I have taken it out with 4 people a couple times. To fit four I have the rear swivel chair all the way back, the two middle passengers sit on opposite tubes, and the front passenger sits on the front bench facing forward with the cooler under his bench. This was comfortable enough, and would have been even better if we had a motor and didnt need room to row. Was not easy to fish except for front and rear passengers.

                      Usually we travel with 3. Rear swivel chair, middle passenger sits on the cooler, and front passenger sits on the front bench facing forward. In this setup there is plenty of room to row, fish, and relax. Dont have any pictures of the inside with 3 or 4 people but here is a picture with just me and one passenger up front to show how much space there is in the middle.

                      Comment


                      • #12
                        Originally posted by awmaster10 View Post
                        I have taken it out with 4 people a couple times. To fit four I have the rear swivel chair all the way back, the two middle passengers sit on opposite tubes, and the front passenger sits on the front bench facing forward with the cooler under his bench. This was comfortable enough, and would have been even better if we had a motor and didnt need room to row. Was not easy to fish except for front and rear passengers.

                        Usually we travel with 3. Rear swivel chair, middle passenger sits on the cooler, and front passenger sits on the front bench facing forward. In this setup there is plenty of room to row, fish, and relax. Dont have any pictures of the inside with 3 or 4 people but here is a picture with just me and one passenger up front to show how much space there is in the middle.

                        Thanks. It seems like a lot of space. It will mostly be my wife and I plus two kids. It seems like there will be plenty of room.

                        Comment


                        • #13
                          Yes, There will be plenty of room. Just do you at the back, wife up front, and keep the middle nice and open for the kids. Room for a cooler under the benches, room for other supplies behind the rear bench of just in the middle.

                          When I am traveling with 3 or 4 it is large active young adults who are shifting around, getting in and out, and fishing, so with 2 adults and 2 kids it should be fine.

                          Let us know what you decide! Most of these options are significant upgrades over the Mariner 5 (which I also own). Just be aware that coming from the mariner the kaboat is much narrower and has higher tubes so less of an open flat area type feel that the Mariner 5 has. That being said the kaboat is much longer, much more stable, and the high tubes will make you feel much more safe on the water.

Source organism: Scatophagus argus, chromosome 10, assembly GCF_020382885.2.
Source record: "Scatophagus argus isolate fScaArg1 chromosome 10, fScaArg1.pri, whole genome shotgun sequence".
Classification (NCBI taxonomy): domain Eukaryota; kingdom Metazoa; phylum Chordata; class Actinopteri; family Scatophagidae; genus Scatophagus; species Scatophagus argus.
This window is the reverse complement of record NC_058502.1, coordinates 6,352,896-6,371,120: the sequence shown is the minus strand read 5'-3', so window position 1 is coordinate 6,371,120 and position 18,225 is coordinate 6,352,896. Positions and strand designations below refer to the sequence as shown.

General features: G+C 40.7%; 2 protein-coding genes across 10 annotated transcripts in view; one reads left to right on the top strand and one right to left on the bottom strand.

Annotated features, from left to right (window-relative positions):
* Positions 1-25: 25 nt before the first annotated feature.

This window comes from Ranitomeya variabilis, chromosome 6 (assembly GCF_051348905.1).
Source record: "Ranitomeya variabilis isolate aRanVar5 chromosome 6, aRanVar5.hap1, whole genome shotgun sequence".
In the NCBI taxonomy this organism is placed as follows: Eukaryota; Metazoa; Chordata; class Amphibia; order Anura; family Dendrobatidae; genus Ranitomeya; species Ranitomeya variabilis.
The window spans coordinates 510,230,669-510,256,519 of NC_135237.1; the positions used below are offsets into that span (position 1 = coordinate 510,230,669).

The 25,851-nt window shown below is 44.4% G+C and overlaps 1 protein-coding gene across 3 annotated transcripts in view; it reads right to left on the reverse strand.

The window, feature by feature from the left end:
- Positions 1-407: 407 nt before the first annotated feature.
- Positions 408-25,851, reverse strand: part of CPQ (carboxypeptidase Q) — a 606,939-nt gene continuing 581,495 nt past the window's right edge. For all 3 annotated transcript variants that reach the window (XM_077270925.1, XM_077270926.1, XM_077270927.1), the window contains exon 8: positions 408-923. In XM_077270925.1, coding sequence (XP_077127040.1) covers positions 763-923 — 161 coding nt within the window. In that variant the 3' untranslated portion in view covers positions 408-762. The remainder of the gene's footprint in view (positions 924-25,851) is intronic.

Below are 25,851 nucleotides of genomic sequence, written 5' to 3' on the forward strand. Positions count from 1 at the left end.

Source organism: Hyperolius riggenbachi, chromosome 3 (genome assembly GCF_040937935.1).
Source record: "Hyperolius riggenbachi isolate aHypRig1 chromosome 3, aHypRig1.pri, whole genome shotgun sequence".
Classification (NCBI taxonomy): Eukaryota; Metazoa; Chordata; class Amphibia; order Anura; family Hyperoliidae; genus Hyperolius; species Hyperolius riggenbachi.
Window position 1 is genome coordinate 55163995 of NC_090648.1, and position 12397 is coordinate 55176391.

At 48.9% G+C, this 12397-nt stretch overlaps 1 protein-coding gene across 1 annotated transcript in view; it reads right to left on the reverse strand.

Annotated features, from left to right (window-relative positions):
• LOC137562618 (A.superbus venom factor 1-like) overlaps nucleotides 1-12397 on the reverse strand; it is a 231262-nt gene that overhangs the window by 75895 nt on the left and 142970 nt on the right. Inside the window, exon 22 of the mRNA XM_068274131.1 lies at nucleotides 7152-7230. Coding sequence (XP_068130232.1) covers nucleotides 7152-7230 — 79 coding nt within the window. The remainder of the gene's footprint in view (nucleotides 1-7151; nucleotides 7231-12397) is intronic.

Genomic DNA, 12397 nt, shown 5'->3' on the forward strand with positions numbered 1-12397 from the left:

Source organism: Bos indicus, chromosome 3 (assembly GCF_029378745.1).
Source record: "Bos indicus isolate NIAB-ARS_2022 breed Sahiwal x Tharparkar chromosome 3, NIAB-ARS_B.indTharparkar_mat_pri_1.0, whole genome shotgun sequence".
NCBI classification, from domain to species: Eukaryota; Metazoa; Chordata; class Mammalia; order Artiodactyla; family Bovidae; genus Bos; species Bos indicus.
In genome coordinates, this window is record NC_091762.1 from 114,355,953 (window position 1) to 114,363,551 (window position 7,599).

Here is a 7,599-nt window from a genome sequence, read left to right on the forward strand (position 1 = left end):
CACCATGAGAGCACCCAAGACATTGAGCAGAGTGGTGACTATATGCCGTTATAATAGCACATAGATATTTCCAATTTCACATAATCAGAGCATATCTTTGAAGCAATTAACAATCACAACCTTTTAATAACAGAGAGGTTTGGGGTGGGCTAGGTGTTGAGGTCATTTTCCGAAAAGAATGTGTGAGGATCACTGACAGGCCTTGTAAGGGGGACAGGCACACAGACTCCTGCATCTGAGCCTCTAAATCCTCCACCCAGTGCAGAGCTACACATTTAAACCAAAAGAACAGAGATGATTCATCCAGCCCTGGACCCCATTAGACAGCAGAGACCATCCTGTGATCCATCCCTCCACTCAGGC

Comment


                          • #14
                            Originally posted by awmaster10 View Post
                            Yes, There will be plenty of room. Just do you at the back, wife up front, and keep the middle nice and open for the kids. Room for a cooler under the benches, room for other supplies behind the rear bench of just in the middle.

                            When I am traveling with 3 or 4 it is large active young adults who are shifting around, getting in and out, and fishing, so with 2 adults and 2 kids it should be fine.

                            Let us know what you decide! Most of these options are significant upgrades over the Mariner 5 (which I also own). Just be aware that coming from the mariner the kaboat is much narrower and has higher tubes so less of an open flat area type feel that the Mariner 5 has. That being said the kaboat is much longer, much more stable, and the high tubes will make you feel much more safe on the water.
                            Since you mentioned you also own a Mariner 4, I'd like to hear some more details of the differences. I understand the Kaboat is narrower, but by how much? 6 inches, one foot? Will it be more stable than a Mariner 4 if I go to lakes where big boats leave ripples and tides through the water?

                            How many aluminum benches does it come with?

                            Also, can I attach an electric motor to the kaboat?

                            Comment


                            • #15
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                              My mistake, I was mixing up the excursion 5 and mariner 4. I actually have an excursion 5 just like you. I havent used it since I purchased the kaboat.

                              Youd have to look up the exact dimensions but to put it roughly, the excursion is 2 people wide, the kaboat is one person wide. The kaboat is almost 4 feet longer in length though.

                              Kaboat should be much more stable in wake and ripples.

                              Yes the kaboat has a transom for mounting an electric motor just like larger inflatable boats. Much better than the motor mounts youd have to use for the excursion.

                              The saturn kaboats come with 3 aluminum benches. The Bris version which I have came with 3 wooden benches. The wooden benches are heavier but better for installing accesories.

                              Comment